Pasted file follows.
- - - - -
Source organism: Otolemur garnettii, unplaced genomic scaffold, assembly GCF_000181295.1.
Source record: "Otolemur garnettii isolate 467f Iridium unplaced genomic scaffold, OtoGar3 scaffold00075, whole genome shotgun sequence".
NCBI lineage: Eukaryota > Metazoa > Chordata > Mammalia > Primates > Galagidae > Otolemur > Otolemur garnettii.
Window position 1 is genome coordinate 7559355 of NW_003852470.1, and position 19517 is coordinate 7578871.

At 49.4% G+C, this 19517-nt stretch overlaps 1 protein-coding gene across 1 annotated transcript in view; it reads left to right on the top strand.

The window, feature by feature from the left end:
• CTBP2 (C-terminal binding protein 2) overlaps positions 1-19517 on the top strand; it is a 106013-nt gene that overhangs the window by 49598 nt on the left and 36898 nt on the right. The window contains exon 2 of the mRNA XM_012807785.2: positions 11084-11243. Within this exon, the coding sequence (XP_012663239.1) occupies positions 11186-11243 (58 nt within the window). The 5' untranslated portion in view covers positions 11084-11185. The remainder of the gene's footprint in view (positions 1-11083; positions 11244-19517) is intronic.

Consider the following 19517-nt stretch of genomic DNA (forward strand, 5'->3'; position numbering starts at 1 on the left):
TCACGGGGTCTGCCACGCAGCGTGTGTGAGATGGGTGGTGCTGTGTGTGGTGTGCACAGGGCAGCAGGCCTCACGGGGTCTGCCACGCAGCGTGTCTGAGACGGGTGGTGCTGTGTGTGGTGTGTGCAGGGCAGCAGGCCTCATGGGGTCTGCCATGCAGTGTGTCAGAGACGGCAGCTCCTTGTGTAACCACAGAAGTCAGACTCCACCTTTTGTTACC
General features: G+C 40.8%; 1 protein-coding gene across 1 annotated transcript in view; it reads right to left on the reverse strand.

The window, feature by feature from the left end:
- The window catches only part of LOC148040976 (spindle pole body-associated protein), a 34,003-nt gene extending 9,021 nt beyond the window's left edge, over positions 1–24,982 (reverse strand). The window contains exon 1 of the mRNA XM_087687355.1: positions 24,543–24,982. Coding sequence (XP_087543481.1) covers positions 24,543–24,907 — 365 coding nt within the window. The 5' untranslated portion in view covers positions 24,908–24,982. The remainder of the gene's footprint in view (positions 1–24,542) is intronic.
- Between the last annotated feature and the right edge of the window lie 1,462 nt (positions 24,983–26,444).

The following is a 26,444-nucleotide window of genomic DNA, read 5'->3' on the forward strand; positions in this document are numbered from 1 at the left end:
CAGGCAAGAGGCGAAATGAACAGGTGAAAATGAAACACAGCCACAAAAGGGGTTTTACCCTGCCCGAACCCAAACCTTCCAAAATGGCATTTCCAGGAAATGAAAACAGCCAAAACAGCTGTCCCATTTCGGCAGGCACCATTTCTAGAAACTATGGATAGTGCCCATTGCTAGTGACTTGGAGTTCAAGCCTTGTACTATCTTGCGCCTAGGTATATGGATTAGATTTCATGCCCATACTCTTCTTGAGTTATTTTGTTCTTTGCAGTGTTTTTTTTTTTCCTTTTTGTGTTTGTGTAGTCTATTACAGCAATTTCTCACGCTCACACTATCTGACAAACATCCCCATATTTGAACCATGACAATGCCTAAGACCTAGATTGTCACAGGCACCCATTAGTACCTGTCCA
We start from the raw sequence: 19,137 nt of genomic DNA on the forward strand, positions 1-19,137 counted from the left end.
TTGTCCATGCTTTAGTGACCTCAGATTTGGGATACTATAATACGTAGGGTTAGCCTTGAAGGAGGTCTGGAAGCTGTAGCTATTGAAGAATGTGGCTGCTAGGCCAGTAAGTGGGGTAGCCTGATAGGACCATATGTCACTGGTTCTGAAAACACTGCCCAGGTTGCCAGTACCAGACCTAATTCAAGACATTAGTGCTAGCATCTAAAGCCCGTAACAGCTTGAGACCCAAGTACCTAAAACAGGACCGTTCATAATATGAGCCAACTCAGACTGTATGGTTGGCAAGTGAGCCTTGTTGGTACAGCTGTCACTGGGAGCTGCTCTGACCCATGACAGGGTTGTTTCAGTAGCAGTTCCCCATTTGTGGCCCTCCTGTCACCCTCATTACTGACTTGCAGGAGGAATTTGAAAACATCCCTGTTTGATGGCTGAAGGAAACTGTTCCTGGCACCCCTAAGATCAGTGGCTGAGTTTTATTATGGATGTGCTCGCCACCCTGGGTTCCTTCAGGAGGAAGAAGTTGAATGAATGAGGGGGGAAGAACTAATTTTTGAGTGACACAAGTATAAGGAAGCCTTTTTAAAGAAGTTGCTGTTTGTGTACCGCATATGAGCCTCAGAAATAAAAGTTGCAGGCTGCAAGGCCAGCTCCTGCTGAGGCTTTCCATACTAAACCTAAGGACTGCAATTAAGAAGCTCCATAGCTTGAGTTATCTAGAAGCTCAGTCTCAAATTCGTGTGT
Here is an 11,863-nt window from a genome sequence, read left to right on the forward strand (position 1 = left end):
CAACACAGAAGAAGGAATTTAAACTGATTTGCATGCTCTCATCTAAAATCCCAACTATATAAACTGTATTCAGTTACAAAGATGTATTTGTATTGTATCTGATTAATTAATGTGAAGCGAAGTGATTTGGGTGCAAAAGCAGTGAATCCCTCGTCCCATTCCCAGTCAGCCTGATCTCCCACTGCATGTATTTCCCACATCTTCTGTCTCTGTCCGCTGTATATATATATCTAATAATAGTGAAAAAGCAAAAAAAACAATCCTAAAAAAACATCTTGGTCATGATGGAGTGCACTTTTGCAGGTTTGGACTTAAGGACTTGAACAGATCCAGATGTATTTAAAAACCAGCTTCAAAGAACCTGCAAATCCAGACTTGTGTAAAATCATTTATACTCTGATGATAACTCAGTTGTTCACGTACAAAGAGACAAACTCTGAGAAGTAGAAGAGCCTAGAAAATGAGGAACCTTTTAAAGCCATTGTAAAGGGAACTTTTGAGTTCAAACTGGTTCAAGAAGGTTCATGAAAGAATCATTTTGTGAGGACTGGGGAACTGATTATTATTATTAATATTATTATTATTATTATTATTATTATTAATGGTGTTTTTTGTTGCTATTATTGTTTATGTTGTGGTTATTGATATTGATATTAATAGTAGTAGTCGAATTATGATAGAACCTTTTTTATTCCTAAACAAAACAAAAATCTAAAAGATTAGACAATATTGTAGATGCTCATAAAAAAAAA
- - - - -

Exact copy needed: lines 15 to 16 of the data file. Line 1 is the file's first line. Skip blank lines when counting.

CAGGCAAGAGGCGAAATGAACAGGTGAAAATGAAACACAGCCACAAAAGGGGTTTTACCCTGCCCGAACCCAAACCTTCCAAAATGGCATTTCCAGGAAATGAAAACAGCCAAAACAGCTGTCCCATTTCGGCAGGCACCATTTCTAGAAACTATGGATAGTGCCCATTGCTAGTGACTTGGAGTTCAAGCCTTGTACTATCTTGCGCCTAGGTATATGGATTAGATTTCATGCCCATACTCTTCTTGAGTTATTTTGTTCTTTGCAGTGTTTTTTTTTTTCCTTTTTGTGTTTGTGTAGTCTATTACAGCAATTTCTCACGCTCACACTATCTGACAAACATCCCCATATTTGAACCATGACAATGCCTAAGACCTAGATTGTCACAGGCACCCATTAGTACCTGTCCA
We start from the raw sequence: 19,137 nt of genomic DNA on the forward strand, positions 1-19,137 counted from the left end.